The fact that God will dwell among those He has redeemed; and that we are His and He is ours; will be the endless theme of our worship and the cause of our highest praise of His most excellent being - His glory (Rev. 21:3).

Ephesians 1 v 15 - 23. Knowing God Better.

 

As Christians, we already have a relationship with God as our Father. We became His children when we received Jesus Christ as our Lord and Saviour (John 1:12). Paul's prayer is that we may grow to know God more fully and intimately.

 

15,16. Therefore I also, after I heard of your faith in the Lord Jesus and your love for all the saints, do not cease to give thanks for you, making mention of you in my prayers.

 

Paul spent two years evangelizing the whole of Asia Minor from his base in Ephesus. He did not personally visit all the villages of this region, but many of his converts did. In addition, many of the outstanding miracles which were done during that time caused the Word of God to be spread even to the outlying regions of the province. Luke records:

God did extraordinary miracles through Paul, so that when the handkerchiefs or aprons that had touched his skin were brought to the sick, their diseases left them, and the evil spirits came out of them (Acts 19:11 - 12).

 

As one might expect, news of these incredible events spread rapidly. As a result, many were converted and churches sprung up throughout the region. The work and witness of the new believers continued after Paul's departure, and many more converts were added to the church in his absence. Though Paul had never met these Christians, he had heard how the work was going on and that the new believers were standing firm in the faith.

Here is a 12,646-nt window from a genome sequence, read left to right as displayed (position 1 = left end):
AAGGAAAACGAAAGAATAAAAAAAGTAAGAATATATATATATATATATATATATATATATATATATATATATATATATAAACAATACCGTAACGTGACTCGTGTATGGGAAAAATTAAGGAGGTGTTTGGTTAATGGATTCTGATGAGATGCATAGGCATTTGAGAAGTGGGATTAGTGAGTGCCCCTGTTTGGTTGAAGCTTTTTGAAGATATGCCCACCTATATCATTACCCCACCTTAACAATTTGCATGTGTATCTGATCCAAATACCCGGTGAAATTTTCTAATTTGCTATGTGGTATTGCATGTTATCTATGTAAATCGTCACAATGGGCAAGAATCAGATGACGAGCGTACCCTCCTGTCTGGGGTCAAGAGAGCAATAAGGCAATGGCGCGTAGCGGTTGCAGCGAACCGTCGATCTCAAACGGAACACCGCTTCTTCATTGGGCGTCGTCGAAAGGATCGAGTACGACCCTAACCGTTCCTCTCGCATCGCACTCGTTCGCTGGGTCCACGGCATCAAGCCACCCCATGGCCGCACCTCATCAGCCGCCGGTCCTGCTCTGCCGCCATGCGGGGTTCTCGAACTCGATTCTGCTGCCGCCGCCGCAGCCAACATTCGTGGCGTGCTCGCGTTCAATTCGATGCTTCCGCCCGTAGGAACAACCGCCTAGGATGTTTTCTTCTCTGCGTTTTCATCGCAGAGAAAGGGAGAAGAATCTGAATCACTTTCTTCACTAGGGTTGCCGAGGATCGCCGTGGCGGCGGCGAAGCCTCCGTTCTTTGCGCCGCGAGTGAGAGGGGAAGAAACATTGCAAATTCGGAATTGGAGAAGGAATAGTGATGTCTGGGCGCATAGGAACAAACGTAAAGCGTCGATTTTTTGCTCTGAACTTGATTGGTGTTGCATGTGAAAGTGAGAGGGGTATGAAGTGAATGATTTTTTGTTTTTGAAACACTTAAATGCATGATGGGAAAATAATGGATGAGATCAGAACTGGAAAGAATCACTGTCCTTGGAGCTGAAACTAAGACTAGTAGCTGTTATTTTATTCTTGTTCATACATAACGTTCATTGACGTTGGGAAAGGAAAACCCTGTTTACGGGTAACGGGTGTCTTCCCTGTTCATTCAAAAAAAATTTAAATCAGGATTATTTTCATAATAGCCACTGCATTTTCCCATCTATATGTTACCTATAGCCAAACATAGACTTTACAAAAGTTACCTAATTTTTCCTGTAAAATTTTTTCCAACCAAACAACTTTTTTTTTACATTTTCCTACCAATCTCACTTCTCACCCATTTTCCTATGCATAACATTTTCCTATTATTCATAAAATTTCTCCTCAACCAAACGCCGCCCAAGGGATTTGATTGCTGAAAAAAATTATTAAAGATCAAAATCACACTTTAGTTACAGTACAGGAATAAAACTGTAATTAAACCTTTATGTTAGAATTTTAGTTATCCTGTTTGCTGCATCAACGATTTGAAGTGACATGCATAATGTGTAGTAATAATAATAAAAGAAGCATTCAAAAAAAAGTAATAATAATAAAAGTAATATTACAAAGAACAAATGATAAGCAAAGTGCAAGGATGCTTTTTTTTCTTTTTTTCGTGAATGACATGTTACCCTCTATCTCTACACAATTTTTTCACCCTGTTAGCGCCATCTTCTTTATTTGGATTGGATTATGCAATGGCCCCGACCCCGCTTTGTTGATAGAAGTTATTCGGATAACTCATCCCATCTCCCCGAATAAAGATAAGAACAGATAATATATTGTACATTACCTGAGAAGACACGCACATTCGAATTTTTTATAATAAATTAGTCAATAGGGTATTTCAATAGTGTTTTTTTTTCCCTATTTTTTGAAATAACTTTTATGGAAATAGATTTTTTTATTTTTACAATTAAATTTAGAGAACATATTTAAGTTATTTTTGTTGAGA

Reports of their love for other believers had also reached Paul, and love can only be noticed by others when it is demonstrated. The Ephesian believers did not forget "to do good and to share" with their fellow Christians in distress, and so evidenced the love of God in their hearts (1 John 3:17 - 18).

 

Paul continually thanked God for their faith and love, and prayed earnestly for their spiritual development; for even though, as believers, we are blessed with all spiritual blessings, we must continue to grow in the grace and knowledge of the Lord Jesus Christ (2 Pet. 3:18).

 

This prayer, together with those found in his other epistles, reveal the manner of Paul's prayer life. He was consistent and well organised in his prayers; and he was persistent too, just as Jesus had urged his disciples to be, for this is the way to get answers from God (Luke 11:5 - 8 & 18:1 - 8). One of the reasons Paul so often writes of his own prayer life is to give us an example to follow.

17. That the God of our Lord Jesus Christ, the Father of glory, may give to you the spirit of wisdom and revelation in the knowledge of Him.

 

Paul asked God to give the believers, "a spirit of wisdom and revelation in the knowledge of Him". We know Christ as our Saviour, but God wants us to know Him more.

 

The natural mind is not able to understand the things of God (1 Cor. 2:14). Only our renewed spirits can have fellowship with God through His Son Jesus Christ. Only the Holy Spirit, who is God and who knows God fully, is able to reveal Him to us.

 

When Paul told the believers at Ephesus that he prayed for them to know God better, he meant know Him personally, not just know about Him. We cannot know God unless He chooses to make Himself known to us (Matt. 16:16 - 17), and the action of God in making Himself known is called revelation. Wisdom is the insight which enables us to understand what is revealed. Paul's prayer reveals that the knowledge of God is not for the favored few. God's will for all believers is that through the wisdom of His Word and by the illumination of the Holy Spirit, we can all get "better aquainted" with God.